Warren Buffett believes that an onslaught of inflation will be one of the unwelcome aftereffects of the government's massive economic rescue attempts. And who could blame him? With over $13 trillion thrown at these problems, much of it either directly printed or loaned out for next to nothing, there are a lot of newly minted dollars floating around out there.

In saying so, Buffett was tipping his hat to the late, great University of Chicago economist Milton Friedman, who famously wrote that "Inflation is always and everywhere a monetary phenomenon, in the sense that it cannot occur without a more rapid increase in the quantity of money than in output."

What's wrong with that?
The big danger with inflation is that it erodes the value of both your savings and your paycheck. Inflation means that you have to earn more to buy the same stuff you had been buying. If you've been saving up cash for a big purchase, that same inflation can keep your goal out of reach for longer.

There's always a chance your paycheck might keep up with increases in what things cost. If it doesn't, though, your true standard of living will decrease as you're forced to prioritize necessities over luxuries.

If you're not actively preparing yourself for inflation's return, odds are you'll be in a world of hurt when it once again rears its ugly head.

What can you do about it?
One of the best weapons you have against inflation may well be your investment portfolio. By owning shares in companies with solid financials, well-supported dividends, and records of raising those dividends, you stand a fighting chance in the battle for your pocketbook. After all, if your investment income stream grows at least as fast as inflation, then what those dividends provide you will remain constant -- or perhaps even improve over time.

Even in these cash-constrained economic times, there are companies that are both financially and operationally strong. Those that are and also reward their shareholders with dividends are the ones most likely to help you combat the coming inflationary storm.

They tend to have a few key characteristics in common:

  • Payout ratios below 60% of earnings mean the companies can both reward their shareholders and reinvest in their operations and growth.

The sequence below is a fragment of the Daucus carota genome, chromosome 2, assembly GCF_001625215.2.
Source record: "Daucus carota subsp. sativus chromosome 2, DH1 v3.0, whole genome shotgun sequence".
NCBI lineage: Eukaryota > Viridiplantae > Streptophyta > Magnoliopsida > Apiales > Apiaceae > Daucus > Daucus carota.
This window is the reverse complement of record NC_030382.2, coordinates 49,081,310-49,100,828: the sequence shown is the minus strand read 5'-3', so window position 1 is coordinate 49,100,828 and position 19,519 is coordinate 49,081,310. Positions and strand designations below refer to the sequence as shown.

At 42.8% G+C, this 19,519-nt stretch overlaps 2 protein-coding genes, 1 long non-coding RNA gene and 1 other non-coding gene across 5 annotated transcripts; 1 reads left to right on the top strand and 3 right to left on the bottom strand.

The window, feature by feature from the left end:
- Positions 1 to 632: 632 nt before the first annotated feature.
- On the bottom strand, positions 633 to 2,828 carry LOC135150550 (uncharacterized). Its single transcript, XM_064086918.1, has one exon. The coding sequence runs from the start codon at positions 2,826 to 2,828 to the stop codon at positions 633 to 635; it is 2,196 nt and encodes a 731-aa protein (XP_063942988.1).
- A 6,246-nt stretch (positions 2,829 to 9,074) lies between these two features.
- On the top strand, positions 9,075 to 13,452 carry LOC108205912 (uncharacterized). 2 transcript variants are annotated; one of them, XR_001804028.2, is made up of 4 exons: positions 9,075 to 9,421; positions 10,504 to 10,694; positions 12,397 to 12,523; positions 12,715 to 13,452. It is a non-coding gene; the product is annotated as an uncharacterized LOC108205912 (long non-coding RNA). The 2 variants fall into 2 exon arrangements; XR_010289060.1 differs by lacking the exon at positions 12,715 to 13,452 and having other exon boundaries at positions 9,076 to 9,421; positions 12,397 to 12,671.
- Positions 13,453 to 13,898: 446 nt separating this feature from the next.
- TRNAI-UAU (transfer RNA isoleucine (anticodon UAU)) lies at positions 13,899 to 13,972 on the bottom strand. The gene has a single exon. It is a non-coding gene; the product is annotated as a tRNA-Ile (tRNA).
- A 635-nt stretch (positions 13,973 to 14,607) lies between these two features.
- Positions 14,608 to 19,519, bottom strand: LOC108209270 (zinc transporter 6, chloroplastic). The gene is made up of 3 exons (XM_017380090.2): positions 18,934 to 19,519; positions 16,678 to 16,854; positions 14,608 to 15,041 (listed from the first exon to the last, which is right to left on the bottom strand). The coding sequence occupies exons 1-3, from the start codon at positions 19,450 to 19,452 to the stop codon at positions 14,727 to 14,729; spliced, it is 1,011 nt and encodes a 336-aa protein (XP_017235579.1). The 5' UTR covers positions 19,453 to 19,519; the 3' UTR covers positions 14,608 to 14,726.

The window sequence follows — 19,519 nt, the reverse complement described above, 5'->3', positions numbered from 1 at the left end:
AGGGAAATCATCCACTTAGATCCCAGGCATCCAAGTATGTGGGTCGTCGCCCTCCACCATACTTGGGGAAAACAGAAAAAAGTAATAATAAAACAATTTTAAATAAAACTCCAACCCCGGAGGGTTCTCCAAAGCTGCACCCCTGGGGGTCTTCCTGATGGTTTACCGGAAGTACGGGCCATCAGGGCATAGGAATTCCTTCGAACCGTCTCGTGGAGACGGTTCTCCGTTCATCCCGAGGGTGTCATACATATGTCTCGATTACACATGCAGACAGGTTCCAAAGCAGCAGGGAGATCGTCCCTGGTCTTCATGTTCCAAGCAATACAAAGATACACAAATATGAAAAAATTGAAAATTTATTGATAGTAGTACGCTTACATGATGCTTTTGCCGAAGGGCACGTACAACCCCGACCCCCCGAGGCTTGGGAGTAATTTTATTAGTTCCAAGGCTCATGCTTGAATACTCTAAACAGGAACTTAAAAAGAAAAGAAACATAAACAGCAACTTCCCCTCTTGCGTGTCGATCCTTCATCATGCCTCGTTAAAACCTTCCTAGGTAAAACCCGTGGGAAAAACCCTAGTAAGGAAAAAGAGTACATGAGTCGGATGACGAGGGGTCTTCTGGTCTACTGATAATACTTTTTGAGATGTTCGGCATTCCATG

• Cash flows that exceed 90% of earnings mean the companies are actively turning their accounting profits into cold, hard cash. That's a very strong sign that those dividends can be maintained even if the debt market remains frozen.
  • Dividends that have risen in the recent past mean the companies' Boards of Directors are at least open to further hikes if warranted.

Put those features together, and you wind up with a list of companies like these:


Dividend Growth


Cash Flow Coverage of Earnings

International Business Machines (NYSE:IBM)








Abbott Laboratories (NYSE:ABT)




United Technologies (NYSE:UTX)




Emerson Electric (NYSE:EMR)




Texas Instruments (NYSE:TXN)




Sysco (NYSE:SYY)




Get ready for the storm
If you believe Buffett's proclamation that significant inflation is headed our way, then you need to take action now to prepare yourself before it hits. At Motley Fool Income Investor, we're taking advantage of the market's current crisis to prepare ourselves for the next one. Thanks to the stock market's weakness, we're actively stocking up on very strong companies with solid dividends at attractive prices.

When this crisis passes and we move on to the inflation that will follow, we'll be ready for it. If you'd like to be ready as well, then join us today. To learn more or start your 30-day free trial, click here.

At the time of publication, Fool contributor Chuck Saletta owned shares of Intel and Sysco. Sysco is an Income Investor pick. Intel is a Motley Fool Inside Value recommendation. The Fool owns shares and covered calls of Intel and has a disclosure policy.